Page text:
Compare and contrast the main character of Atticus Finch ("To Kill a Mockingbird") with Jake Brigance ("A Time to Kill.") which of the two do you believe shows greater character during their ordeal?

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�PAGE � �PAGE �3� Victoria Colton



Compare and contrast the main character of Atticus Finch ("To Kill a Mockingbird") with Jake Brigance ("A Time to Kill.") Discuss their skills as a lawyer, development during the text, morals/values and relevance to the themes of prejudice/racism. Finally, which of the two do you believe shows greater character during their ordeal?

Atticus Finch, the hero of "To Kill a Mockingbird," and Jake Brigance, the leading man of "A Time to Kill," are both brave, determined lawyers. Though they share some similar techniques in the way they defend their clients, overall their methods as lawyers are quite different.

In the courtroom, Atticus' qualities are the same as they are in his everyday life. He takes being a lawyer seriously, and sees it as a calling, rather than a job. He is an experienced lawyer, and uses cross examination to discover that Bob Ewell was left handed, and that Tom Robinson's left arm was unusable - both crucial pieces of evidence for his case.

Jake, on the other hand, is young and inexperienced. Near the beginning of the case, Jake says to Carl Lee, "We're going to lose this case, Carl lee. There are no more points of law to argue here. I want to cop a plea, maybe Buckley will cop us a second degree murder and we can get you just life in prison." He was given assistance by his mentor, Lucius, and used his methods, rather than his own. However, as it came to the end of the film, Jake learned how to successfully defend Carl Lee on his own. He connected with the jury, realising what would help him win the case. "Can you see her? Her raped, beaten, broken body soaked in their urine, soaked in their semen, soaked in her blood, left to die. Can you see her? I want you to picture that little girl. Now imagine she's white."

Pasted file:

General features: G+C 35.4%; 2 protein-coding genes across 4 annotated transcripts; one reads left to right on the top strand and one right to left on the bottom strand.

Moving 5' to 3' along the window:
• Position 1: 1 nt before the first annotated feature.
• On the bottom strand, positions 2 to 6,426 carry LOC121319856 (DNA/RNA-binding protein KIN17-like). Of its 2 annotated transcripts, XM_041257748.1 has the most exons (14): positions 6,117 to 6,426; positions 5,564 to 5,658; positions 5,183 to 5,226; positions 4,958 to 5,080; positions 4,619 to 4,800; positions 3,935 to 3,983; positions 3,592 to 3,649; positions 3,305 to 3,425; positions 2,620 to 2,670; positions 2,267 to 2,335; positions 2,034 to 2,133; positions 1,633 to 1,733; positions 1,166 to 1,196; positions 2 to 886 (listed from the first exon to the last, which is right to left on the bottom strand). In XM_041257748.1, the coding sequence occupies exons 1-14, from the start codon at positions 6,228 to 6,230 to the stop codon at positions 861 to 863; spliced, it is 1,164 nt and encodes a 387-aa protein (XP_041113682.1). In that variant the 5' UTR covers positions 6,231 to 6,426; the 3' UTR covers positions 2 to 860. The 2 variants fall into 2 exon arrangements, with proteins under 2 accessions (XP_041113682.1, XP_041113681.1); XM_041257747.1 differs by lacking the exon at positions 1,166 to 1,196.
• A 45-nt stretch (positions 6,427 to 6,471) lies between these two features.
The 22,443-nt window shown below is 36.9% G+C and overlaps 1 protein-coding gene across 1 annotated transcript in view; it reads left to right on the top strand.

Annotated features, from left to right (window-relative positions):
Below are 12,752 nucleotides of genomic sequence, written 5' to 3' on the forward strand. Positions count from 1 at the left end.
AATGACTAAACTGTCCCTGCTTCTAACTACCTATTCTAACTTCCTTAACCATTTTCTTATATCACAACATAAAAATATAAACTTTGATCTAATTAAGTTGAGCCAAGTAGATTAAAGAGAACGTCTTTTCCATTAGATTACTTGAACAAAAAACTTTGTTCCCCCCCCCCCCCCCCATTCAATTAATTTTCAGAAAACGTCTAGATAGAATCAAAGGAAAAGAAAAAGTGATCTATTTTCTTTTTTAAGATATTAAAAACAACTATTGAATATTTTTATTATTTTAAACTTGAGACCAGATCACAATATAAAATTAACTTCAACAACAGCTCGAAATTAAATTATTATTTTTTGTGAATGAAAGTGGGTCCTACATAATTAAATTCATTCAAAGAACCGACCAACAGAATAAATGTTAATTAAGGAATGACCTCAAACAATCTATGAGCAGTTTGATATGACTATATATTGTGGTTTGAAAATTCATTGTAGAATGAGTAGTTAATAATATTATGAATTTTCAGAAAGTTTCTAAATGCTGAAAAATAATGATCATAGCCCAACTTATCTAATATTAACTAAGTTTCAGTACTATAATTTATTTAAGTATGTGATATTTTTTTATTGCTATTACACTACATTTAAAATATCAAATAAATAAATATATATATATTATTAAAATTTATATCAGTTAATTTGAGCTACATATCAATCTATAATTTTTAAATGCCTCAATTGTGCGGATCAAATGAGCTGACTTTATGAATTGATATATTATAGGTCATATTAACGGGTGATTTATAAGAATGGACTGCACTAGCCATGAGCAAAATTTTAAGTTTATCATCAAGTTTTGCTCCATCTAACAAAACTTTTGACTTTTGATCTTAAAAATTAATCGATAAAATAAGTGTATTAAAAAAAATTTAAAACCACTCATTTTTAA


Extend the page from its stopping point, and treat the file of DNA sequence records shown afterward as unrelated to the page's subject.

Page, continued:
Atticus' characteristics remain generally constant throughout the book, but he was swayed a little by his sister's input. He maintained his dignity, even when Bob Ewell spat in his face, saying, "So if spitting in my face and threatening me saved Mayella Ewell one extra beating, that's something I'll gladly take. He had to take it out on somebody and I'd rather it be me than that houseful of children out there." This persecution is also an example of Atticus being linked to the theme of prejudice in the story.

Jake develops dramatically throughout the film. Over time he learned to accept help from Ellen Roark, instead of being proud, and showed self control when tempted by her. He tried to create a true friendship with Carl Lee, and learned to find his own witnesses for the case, instead of relying on his mentor.

Jake's family are the most important thing to him, and were the main reason he took the case. "When I look at her though, I cannot help but think about Tonya," he said of his young daughter; he didn't want the same thing to happen to her. He also didn't compromise his marriage when given the chance. He speaks of truth and from his heart, questioning the courtroom, "What is it in us that seeks the truth? Is it our minds or is it our hearts?" Jake also believed in the death penalty; therefore he was probably not a Christian.

Atticus, however, was a brave Christian man with moral values. He was polite and humble, and saw everyone as equals. Scout said of her father, "It was times like these when I thought my father, who hated guns and had never been to any wars, was the bravest man who ever lived."

Atticus shows that he is above the people of Maycomb when he took Tom Robinson's case, rather than sharing their racist feelings. However, he still respected their choice; "They're certainly entitled to think that, and they're entitled to full respect for their opinions... but before I can live with other folks I've got to live with myself. The one thing that doesn't abide by majority rule is a person's conscience." Even when he and his family were deemed as outcasts, he didn't drop his case. He discouraged his children's prejudiced attitude towards Boo and the other Radleys, because he chose not to believe the rumours that were spread around Maycomb.

Jake opposed the rapists' racist and prejudiced attitude towards Negroes and women. He was not dispirited by the behaviours of the jury and injustice of the court system, or manipulated by the KKK. At the end of the film, Jake breaks through and forms a friendship with Carl Lee when he shows him that he cares by taking his family to Carl Lee's house for a barbeque.

Both Atticus and Jake show great character throughout "To Kill a Mockingbird" and "A Time to Kill." While Jake develops significantly during the film, "A Time to Kill," Atticus does not develop much throughout "To Kill a Mockingbird"; however, he was already a humble, courageous man in the beginning of the story. Both men stick up for what they believe in, and are not swayed by the thoughts and opinions of the townspeople where they live. During his ordeal, Atticus shows greater character than Jake did, because he takes the case more seriously and with dignity. He remains calm, even when things are hard for him. Jake, on the other hand, feels the need to send his family away so that he doesn't have to worry about them. The reason he took the case in the beginning was because for selfish reasons; because of his feeling of guilt, and not wanting the same thing to happen to his young daughter - rather than taking the case only out of the kindness of his heart, as Atticus did.

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